Families pin blame on funeral directors as Galilee cemetery trial begins

MEMPHIS, Tenn. — Dozens of family members and a jury listened to opening statements Tuesday by attorneys representing the family members of about 1,200 people buried at Galilee Memorial Gardens in a lawsuit.

In 2014, bodies were found at the Bartlett cemetery buried haphazardly, sometimes with multiple bodies stacked and crushed in the same grave.

Attorneys for the family members told the jury it's the funeral directors of various funeral homes that should be held accountable.

"The funeral director walked away and turned his back and left these remains in a place of utter disrespect," said attorney Kathryn Barnett.

They said the funeral directors broke the rules of licensed professionals by taking advantage of people in a vulnerable time, didn't wait the extra 30 minutes to actually see a casket be lowered into the ground and didn't look to see Galilee did not have registration for three years while these awful actions were happening.

Finally, they said the funeral homes refuse to take any responsibility at all.

"It's about respect for your loved one. It's about respect for the families who trust you," attorneys said.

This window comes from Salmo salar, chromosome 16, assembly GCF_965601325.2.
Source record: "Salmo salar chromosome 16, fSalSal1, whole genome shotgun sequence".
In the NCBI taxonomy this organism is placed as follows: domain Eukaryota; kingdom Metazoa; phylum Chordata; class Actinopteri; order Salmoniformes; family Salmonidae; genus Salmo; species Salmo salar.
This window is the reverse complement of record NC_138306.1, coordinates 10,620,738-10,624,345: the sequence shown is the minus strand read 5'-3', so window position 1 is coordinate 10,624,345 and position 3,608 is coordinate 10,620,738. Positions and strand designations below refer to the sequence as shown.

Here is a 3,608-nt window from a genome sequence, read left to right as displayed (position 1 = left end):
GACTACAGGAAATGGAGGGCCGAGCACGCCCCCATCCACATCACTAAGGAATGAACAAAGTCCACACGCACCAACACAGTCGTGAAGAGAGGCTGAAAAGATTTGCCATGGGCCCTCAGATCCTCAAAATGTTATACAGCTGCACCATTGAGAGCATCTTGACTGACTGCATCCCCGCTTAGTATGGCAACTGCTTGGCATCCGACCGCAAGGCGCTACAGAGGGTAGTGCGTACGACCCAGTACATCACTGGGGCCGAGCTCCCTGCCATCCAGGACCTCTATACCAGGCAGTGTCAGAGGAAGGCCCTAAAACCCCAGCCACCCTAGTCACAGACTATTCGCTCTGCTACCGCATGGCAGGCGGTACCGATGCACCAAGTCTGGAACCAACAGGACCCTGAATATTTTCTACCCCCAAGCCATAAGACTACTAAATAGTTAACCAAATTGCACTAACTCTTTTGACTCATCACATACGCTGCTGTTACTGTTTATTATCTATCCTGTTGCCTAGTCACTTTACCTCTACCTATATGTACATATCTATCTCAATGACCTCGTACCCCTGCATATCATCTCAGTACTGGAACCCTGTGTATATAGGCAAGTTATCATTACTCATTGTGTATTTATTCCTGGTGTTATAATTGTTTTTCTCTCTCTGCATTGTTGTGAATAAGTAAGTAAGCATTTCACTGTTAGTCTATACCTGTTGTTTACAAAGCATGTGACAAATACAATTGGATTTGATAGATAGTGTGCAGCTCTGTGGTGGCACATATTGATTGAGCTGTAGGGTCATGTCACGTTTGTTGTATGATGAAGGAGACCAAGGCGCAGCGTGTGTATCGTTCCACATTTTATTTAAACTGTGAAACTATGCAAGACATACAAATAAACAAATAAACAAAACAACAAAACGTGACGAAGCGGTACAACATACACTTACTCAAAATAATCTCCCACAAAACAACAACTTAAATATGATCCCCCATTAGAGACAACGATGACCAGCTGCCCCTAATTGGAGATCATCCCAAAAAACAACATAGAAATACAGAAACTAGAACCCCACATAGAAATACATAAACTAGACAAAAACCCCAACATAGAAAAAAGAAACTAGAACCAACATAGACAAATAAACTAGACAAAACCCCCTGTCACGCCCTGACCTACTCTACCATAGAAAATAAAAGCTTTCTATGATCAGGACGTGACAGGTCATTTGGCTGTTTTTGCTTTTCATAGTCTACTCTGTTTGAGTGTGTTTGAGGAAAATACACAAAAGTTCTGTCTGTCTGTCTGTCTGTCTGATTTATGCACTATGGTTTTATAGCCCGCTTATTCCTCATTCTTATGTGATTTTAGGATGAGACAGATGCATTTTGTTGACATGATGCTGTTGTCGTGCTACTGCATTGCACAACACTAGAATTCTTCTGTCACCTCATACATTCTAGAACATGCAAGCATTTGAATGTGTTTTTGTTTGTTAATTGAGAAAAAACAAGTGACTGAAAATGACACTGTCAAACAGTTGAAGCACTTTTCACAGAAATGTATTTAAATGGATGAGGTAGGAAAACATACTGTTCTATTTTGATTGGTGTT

Two attorneys out of the two dozen or so that were in the courtroom representing the area funeral homes gave their opening statements, saying words matter — and that the attorneys for the plaintiffs are doing that using words and phrases like "loved ones abandoned" to play on emotions.

John Branson, representing  M.J. Edwards Funeral Home, said there is no evidence of a larger scheme and much of the blame should fall on the state.

"What the plaintiffs, the families are trying to get you to do is stick what Galilee did on the funeral homes, which did not do it," Branson said. "What they say is somehow the funeral homes should've stopped Galilee from doing what they were doing. The funeral homes say they have no knowledge of it, had no way to know, no duty to know and no way to stop it."

The only witness to take the stand Tuesday is a licensed funeral director out of the Nashville area who testified it is the duty of the director to see the body be buried.

If the jury sides with families, the lawsuit seeks damages likely ranging into the millions of dollars.